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Dynamic LINQ to Entities Queries Using WCF/WPF Demo Code

, 30 Nov 2008
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Demonstrates a method of dynamic query across WCF Service boundaries.

Contents

Introduction

It has been a while since I have undertaken a large article, so I thought it was about time I corrected that, and wrote a fairly meaty article. This article represents this meat.

I suppose I should start by stating what it is this article will cover. Well, it's going to cover quite a lot actually. The basic idea is that there is a SQL Server database somewhere that has the Northwind database installed, and we will be using an ORM to obtain data from this database using a WCF Service. WCF itself will be hosted inside a Windows Service, which will be installed via a customer installer.

In order to interact with this Windows hosted WCF Service, we will be using a WPF client application. The WPF client application will allow the user to obtain particular entities (Customers only, as I would have been writing this article forever to allow for everything) to be queried using a custom query builder that will then be used to send to the Windows hosted WCF Service, which in turn will then query the ORM for the queried entities, and return the results to the WPF client app.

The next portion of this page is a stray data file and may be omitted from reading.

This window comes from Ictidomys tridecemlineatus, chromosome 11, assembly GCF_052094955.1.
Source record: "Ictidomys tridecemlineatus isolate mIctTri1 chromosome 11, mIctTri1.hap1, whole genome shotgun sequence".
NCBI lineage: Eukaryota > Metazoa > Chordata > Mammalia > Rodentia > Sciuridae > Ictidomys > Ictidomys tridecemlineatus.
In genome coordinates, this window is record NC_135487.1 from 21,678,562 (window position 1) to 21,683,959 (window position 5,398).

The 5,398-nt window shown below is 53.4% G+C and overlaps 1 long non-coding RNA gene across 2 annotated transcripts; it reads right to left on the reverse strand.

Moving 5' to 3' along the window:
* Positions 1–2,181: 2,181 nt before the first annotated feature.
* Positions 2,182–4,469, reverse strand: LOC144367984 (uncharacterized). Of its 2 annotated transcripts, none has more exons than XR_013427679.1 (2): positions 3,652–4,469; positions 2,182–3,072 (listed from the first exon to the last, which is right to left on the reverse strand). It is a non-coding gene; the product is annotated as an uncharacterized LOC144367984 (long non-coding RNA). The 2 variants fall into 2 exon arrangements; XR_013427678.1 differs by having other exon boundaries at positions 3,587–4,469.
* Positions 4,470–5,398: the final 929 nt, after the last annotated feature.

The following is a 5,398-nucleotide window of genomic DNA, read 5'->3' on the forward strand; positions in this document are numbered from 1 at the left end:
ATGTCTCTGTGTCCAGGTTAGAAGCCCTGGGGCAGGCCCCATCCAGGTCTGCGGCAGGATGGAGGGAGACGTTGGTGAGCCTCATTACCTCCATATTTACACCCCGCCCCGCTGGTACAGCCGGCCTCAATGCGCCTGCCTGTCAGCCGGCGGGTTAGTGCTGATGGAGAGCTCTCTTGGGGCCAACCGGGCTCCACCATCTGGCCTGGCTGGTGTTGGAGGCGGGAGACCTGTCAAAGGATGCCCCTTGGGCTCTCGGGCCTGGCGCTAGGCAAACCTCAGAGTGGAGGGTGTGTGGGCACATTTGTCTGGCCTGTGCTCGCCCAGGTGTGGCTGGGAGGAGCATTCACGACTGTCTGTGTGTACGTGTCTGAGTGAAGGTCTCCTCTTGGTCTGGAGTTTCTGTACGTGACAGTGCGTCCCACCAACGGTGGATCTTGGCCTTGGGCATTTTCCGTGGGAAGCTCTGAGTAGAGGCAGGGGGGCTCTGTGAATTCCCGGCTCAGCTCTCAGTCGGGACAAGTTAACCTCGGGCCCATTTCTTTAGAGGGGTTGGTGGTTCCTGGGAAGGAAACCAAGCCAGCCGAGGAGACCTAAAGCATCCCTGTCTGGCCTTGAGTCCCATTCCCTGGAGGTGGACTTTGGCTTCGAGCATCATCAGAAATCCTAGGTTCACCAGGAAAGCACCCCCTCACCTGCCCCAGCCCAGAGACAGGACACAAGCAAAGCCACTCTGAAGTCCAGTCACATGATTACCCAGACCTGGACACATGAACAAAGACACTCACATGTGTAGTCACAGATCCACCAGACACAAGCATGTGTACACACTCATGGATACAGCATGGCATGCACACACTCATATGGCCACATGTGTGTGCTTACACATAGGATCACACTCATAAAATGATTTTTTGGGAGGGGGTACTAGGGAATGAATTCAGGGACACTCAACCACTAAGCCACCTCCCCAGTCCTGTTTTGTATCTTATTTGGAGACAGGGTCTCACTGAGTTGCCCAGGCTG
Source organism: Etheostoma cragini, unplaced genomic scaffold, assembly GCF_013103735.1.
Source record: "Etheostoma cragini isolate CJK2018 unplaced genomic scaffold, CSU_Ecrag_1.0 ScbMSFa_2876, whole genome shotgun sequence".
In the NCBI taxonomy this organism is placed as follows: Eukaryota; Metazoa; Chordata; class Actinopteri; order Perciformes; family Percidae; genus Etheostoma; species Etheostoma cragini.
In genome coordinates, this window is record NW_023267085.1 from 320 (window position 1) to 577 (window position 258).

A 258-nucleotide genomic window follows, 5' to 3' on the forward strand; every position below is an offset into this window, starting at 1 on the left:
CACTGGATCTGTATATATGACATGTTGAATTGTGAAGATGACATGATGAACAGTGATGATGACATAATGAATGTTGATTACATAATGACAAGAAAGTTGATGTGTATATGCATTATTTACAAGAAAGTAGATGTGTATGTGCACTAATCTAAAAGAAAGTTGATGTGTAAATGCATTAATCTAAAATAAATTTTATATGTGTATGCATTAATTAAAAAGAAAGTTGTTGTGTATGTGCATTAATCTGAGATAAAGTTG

In essence, that is it; it may not be that exciting, but there is enough here for me to show you how to create a service/client and a hosting Windows Service. Also, along the way, I will be taking slight detours to talk about certain practices and cool code that may make your life easier.

I should point out that the UI was meant to be a throw away; OK, I tried to make it an OK looking one, but that's just because I like WPF. I mean, there is still some nice ideas in there, like the way the queries are constructed, that could be ported to a richer query generator, but that is left as an exercise to the reader.

Prerequisites

You will need VS2008 (for the Entity Framework) and VS2008 SP1, and .NET 3.5 SP1 installed.

Things to Do to Get it Running For You

In order to get the attached code (WCF Service hosted in a Windows Service/WPF client), you will need to make sure the following has been done:

  1. That the Windows Service has been installed and provided with login details as part of the installation.